This article originally appeared as a Design and Usability Tactics e-newsletter.
By Jim Kukral
As a Web designer and HTML builder, one of the first places I visit on a Web site is the site map. The site map shows an entire overview of the structure of the site, and more importantly, indicates how much effort was put into usability testing during the site's construction.
According to Jakob Nielsen's Alertbox Usability Study on Site Maps, 27 percent of users turn to site maps when asked to learn about a site's structure. If your site map is poorly designed, you may lose 27 percent of your Web visitors. That could translate into millions of dollars of missed sales for an e-commerce site, or a massive amount of missed leads for a service company.
Here are several ways to build a better, stronger, and more usable site map:
- Separate your content groups: Don't simply throw all of your links onto the page; make each content piece its own headline, with appropriate sub-sections displayed clearly below it. Use bulleted lists and avoid tiny font sizes that are unreadable.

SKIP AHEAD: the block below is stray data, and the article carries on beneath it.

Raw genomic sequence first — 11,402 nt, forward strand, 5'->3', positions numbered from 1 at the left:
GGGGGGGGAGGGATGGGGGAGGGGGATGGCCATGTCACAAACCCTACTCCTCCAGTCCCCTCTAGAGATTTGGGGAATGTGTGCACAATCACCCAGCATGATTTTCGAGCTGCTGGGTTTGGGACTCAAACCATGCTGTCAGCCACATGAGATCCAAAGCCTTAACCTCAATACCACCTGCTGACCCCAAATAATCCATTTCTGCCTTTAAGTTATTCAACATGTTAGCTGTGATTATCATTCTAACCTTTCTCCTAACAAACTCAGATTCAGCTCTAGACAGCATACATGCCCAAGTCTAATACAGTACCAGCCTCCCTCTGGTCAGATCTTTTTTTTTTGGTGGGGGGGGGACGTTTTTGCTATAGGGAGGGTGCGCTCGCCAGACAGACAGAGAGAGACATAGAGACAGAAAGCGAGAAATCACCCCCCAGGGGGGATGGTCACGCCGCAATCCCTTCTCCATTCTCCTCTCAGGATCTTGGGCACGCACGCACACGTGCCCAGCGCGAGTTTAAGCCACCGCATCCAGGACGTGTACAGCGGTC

- Display the site map link prominently: It's useless to obscure the site map link—place it where it's easy to find.
- It's a site map, so that's what you call it: Don't name the link to your site map anything other than Site Map.
- Don't get too fancy: Some Webmasters think it's neat to have complicated Flash animated site maps. Site maps aren't meant to be cool—they're supposed to be purely functional, so leave the Flash behind.
- Make each link direct: It's frustrating to end up on a Web site page that you don't intend to see. If a visitor clicks on a link, they expect to get to that specific page—not the section overview page.
Examples of excellent site maps
- With a domain name like Usability.gov, it had better be usable! It's actually one of the best site maps.
- The Points of Light Foundation's site map is a classic, two-column layout that's easy to read.
- CNET's site map contains a ton of links and information—all in a tight, readable package. (CNET is the parent company of TechRepublic.)
With a little work and planning, your site map can become a very useful tool for many of your visitors.
Jim Kukral has spent the last seven years working in the trenches of Web design, development, and usability for Fortune 500 clients as well as mom-and-pop companies.